The resilience of the UK’s manufacturing sector and an increase in construction in November meant that the UK’s GDP fell less than expected.
Monthly gross domestic product (GDP) fell by 2.6 per cent during November 2020, according to the latest Office of National Statistics data, 8.5 per cent below February 2020 levels.
Alpesh Paleja, Lead Economist at the CBI said: “With the country locked down for virtually all of November, the reduction in economic activity comes as no surprise.
“But, as expected, the impact of the second lockdown was significantly smaller than the downturn seen in the spring. Steps taken by businesses earlier in the year to Covid-proof their operations – combined with the time-limited nature of the restrictions, and schools remaining open – meant more companies were able to continue trading safely.
“However, the tougher current lockdown means a bigger hit to the economy lies ahead. Nonetheless, with vaccine rollout gathering pace, there are tangible reasons for optimism later in 2021.
November 2020 saw the first monthly fall since April 2020 as business restrictions impacted economic activity.
Not surprisingly, the monthly fall was driven by accommodation and food and beverage services, wholesale, retail and motor trades, other service activities, and arts, entertainment and recreation.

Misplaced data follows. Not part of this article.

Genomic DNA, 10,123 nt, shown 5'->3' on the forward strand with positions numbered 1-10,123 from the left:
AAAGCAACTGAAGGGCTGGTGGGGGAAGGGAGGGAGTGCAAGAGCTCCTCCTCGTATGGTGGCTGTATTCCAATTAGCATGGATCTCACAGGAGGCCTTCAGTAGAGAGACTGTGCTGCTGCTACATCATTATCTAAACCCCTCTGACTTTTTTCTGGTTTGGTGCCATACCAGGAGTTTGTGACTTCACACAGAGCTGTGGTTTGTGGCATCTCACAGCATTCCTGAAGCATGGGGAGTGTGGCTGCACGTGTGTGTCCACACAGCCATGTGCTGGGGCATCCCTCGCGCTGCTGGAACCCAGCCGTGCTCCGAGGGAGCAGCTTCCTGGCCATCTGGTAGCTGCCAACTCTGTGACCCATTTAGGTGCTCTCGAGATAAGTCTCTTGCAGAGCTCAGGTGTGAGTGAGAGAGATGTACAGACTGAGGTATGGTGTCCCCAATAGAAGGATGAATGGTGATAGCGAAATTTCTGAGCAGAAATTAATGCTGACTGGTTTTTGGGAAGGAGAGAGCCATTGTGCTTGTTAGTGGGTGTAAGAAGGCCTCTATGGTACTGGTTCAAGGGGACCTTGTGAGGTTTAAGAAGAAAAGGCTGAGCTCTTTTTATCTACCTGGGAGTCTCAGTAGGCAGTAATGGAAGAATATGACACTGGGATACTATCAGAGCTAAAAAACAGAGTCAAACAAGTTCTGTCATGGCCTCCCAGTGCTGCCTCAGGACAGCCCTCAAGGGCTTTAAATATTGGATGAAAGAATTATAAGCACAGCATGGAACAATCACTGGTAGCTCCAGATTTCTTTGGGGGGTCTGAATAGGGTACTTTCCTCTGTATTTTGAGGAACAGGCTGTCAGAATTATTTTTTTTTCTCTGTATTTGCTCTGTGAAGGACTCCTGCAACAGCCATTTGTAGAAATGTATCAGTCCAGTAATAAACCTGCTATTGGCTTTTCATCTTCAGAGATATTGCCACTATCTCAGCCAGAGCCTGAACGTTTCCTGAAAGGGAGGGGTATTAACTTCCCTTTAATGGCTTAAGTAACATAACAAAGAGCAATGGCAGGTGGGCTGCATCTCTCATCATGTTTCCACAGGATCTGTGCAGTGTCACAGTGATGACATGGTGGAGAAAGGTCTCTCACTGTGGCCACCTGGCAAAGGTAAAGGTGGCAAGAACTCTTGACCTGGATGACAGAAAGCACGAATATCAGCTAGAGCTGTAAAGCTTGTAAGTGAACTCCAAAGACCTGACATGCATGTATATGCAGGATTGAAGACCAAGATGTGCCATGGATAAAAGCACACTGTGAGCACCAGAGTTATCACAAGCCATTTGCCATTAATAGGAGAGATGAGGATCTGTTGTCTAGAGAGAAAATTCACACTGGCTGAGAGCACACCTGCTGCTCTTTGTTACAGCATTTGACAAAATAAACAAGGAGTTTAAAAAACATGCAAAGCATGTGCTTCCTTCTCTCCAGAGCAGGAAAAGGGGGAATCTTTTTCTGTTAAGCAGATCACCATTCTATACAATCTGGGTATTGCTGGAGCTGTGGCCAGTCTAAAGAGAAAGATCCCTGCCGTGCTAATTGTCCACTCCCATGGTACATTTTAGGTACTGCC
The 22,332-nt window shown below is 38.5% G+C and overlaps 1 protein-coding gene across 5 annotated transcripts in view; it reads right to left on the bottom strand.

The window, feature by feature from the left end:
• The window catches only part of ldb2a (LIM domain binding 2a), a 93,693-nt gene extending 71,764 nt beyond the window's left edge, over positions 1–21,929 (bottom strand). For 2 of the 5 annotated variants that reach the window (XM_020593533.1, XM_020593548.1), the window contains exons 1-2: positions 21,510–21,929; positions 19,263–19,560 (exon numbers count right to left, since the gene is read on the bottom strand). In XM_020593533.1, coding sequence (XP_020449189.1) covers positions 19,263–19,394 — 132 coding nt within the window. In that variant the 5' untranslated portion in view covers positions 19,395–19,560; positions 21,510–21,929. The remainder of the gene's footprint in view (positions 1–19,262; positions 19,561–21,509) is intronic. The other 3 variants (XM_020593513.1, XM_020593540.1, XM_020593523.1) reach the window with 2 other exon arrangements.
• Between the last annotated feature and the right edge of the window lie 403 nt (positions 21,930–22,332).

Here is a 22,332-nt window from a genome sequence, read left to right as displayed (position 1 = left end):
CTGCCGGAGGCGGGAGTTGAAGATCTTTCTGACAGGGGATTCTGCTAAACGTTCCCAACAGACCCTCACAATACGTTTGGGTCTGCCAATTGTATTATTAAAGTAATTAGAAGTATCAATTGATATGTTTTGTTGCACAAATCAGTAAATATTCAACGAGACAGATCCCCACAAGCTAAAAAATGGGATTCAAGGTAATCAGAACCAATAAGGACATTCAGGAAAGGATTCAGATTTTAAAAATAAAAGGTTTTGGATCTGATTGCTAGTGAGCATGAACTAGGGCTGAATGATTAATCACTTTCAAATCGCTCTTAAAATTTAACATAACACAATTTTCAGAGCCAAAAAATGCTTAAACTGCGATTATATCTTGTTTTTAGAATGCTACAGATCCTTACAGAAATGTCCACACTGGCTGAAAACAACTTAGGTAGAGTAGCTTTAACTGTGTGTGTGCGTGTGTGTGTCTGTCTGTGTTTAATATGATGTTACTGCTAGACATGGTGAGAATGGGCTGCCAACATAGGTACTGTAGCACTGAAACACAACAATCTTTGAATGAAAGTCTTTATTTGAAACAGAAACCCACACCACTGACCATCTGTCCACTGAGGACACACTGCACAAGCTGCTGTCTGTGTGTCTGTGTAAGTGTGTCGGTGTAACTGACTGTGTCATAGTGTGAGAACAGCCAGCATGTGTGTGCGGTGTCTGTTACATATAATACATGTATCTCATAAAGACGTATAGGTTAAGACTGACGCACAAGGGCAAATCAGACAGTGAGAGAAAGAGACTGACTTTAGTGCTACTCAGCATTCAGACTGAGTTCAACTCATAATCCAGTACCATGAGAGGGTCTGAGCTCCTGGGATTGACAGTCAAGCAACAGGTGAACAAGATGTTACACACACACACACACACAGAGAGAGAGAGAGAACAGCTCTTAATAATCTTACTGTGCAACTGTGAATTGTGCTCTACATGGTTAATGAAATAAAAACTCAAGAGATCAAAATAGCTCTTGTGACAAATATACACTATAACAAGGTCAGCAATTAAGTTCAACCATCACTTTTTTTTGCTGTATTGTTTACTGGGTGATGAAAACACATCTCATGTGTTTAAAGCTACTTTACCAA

Within production, manufacturing grew but this was offset by falls across mining and quarrying, energy and water and waste.
Construction output in November 2020 was 0.6 per cent above February 2020, with repair and maintenance work 7.4 per cent above and new work 3.1 per cent below its pre-pandemic level.
Head of Economics at the British Chambers of Commerce, Suren Thiru, added: “The latest figures highlight the continued damage being done to the UK economy by coronavirus.
“The decline in output in November was largely driven by the drag on activity from the second lockdown, with consumer-focused services firms, who are most exposed to lockdown restrictions, enduring a particularly difficult month.
“With any post-lockdown rally in output in December constrained by the tougher tiered restrictions, including the introduction of tier 4 measures, the UK economy is likely to have contracted in the final quarter of 2020.
“A third lockdown means that a double-dip recession in the first quarter of this year may be inevitable, particularly if the current post–Brexit disruption persists through the quarter.
“A clear and comprehensive plan is urgently needed to support the economy throughout this year. This should include closing the current gaps in government support and providing more significant grant funding to support cash strapped businesses. A fit-for-purpose Test, Trace and Isolate system remains critical to keeping the economy moving once the current lockdown ends.”
Alpesh Paleja at the CBI, added: “Getting on top of the pandemic remains key to reigniting the economy. Businesses stand ready to lead the revival and continue to look to the Government to help them through to the recovery phase.”